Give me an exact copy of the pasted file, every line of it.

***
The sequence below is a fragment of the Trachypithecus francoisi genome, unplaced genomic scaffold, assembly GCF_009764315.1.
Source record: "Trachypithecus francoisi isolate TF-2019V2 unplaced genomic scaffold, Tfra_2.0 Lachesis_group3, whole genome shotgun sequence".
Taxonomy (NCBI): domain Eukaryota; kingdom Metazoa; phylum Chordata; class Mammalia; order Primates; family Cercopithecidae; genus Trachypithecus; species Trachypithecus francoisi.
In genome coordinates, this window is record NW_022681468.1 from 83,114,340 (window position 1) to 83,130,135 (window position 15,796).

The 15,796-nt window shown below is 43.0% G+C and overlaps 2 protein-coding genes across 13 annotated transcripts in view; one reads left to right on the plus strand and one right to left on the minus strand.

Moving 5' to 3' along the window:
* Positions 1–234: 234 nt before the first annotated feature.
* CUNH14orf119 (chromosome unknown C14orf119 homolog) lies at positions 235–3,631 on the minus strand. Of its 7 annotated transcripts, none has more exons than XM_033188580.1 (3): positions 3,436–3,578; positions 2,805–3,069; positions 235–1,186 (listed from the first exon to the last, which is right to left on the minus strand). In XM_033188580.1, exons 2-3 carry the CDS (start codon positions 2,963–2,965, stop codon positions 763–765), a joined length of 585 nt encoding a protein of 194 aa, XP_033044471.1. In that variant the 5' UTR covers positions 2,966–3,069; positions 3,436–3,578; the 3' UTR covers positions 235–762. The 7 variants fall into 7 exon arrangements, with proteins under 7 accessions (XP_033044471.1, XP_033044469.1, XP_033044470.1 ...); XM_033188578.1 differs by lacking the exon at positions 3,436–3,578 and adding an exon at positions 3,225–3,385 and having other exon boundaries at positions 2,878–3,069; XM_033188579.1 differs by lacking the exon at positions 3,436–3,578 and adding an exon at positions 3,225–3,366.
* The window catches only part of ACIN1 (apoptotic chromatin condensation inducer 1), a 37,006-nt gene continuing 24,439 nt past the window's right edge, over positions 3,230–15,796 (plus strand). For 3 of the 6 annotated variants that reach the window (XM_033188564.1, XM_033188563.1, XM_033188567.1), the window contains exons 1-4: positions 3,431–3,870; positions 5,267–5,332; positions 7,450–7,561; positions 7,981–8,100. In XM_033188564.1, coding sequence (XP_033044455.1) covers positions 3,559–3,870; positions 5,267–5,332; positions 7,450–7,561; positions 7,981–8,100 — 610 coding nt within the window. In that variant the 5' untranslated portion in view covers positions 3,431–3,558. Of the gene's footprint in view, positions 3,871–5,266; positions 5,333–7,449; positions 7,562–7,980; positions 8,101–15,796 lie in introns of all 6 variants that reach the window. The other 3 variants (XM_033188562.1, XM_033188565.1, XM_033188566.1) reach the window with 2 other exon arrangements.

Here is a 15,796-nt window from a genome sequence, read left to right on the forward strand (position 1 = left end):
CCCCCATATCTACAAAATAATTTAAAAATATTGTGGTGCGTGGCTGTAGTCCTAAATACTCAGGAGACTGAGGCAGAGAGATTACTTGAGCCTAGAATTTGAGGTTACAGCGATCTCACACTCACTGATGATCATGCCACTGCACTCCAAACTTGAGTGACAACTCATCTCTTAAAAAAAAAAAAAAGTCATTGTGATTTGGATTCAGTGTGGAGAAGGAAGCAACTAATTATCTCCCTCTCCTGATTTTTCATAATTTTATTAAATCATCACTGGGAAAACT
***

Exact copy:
The sequence below is a fragment of the Trachypithecus francoisi genome, unplaced genomic scaffold, assembly GCF_009764315.1.
Source record: "Trachypithecus francoisi isolate TF-2019V2 unplaced genomic scaffold, Tfra_2.0 Lachesis_group3, whole genome shotgun sequence".
Taxonomy (NCBI): domain Eukaryota; kingdom Metazoa; phylum Chordata; class Mammalia; order Primates; family Cercopithecidae; genus Trachypithecus; species Trachypithecus francoisi.
In genome coordinates, this window is record NW_022681468.1 from 83,114,340 (window position 1) to 83,130,135 (window position 15,796).

The 15,796-nt window shown below is 43.0% G+C and overlaps 2 protein-coding genes across 13 annotated transcripts in view; one reads left to right on the plus strand and one right to left on the minus strand.

Moving 5' to 3' along the window:
* Positions 1–234: 234 nt before the first annotated feature.
* CUNH14orf119 (chromosome unknown C14orf119 homolog) lies at positions 235–3,631 on the minus strand. Of its 7 annotated transcripts, none has more exons than XM_033188580.1 (3): positions 3,436–3,578; positions 2,805–3,069; positions 235–1,186 (listed from the first exon to the last, which is right to left on the minus strand). In XM_033188580.1, exons 2-3 carry the CDS (start codon positions 2,963–2,965, stop codon positions 763–765), a joined length of 585 nt encoding a protein of 194 aa, XP_033044471.1. In that variant the 5' UTR covers positions 2,966–3,069; positions 3,436–3,578; the 3' UTR covers positions 235–762. The 7 variants fall into 7 exon arrangements, with proteins under 7 accessions (XP_033044471.1, XP_033044469.1, XP_033044470.1 ...); XM_033188578.1 differs by lacking the exon at positions 3,436–3,578 and adding an exon at positions 3,225–3,385 and having other exon boundaries at positions 2,878–3,069; XM_033188579.1 differs by lacking the exon at positions 3,436–3,578 and adding an exon at positions 3,225–3,366.
* The window catches only part of ACIN1 (apoptotic chromatin condensation inducer 1), a 37,006-nt gene continuing 24,439 nt past the window's right edge, over positions 3,230–15,796 (plus strand). For 3 of the 6 annotated variants that reach the window (XM_033188564.1, XM_033188563.1, XM_033188567.1), the window contains exons 1-4: positions 3,431–3,870; positions 5,267–5,332; positions 7,450–7,561; positions 7,981–8,100. In XM_033188564.1, coding sequence (XP_033044455.1) covers positions 3,559–3,870; positions 5,267–5,332; positions 7,450–7,561; positions 7,981–8,100 — 610 coding nt within the window. In that variant the 5' untranslated portion in view covers positions 3,431–3,558. Of the gene's footprint in view, positions 3,871–5,266; positions 5,333–7,449; positions 7,562–7,980; positions 8,101–15,796 lie in introns of all 6 variants that reach the window. The other 3 variants (XM_033188562.1, XM_033188565.1, XM_033188566.1) reach the window with 2 other exon arrangements.

Here is a 15,796-nt window from a genome sequence, read left to right on the forward strand (position 1 = left end):
CCCCCATATCTACAAAATAATTTAAAAATATTGTGGTGCGTGGCTGTAGTCCTAAATACTCAGGAGACTGAGGCAGAGAGATTACTTGAGCCTAGAATTTGAGGTTACAGCGATCTCACACTCACTGATGATCATGCCACTGCACTCCAAACTTGAGTGACAACTCATCTCTTAAAAAAAAAAAAAAGTCATTGTGATTTGGATTCAGTGTGGAGAAGGAAGCAACTAATTATCTCCCTCTCCTGATTTTTCATAATTTTATTAAATCATCACTGGGAAAACT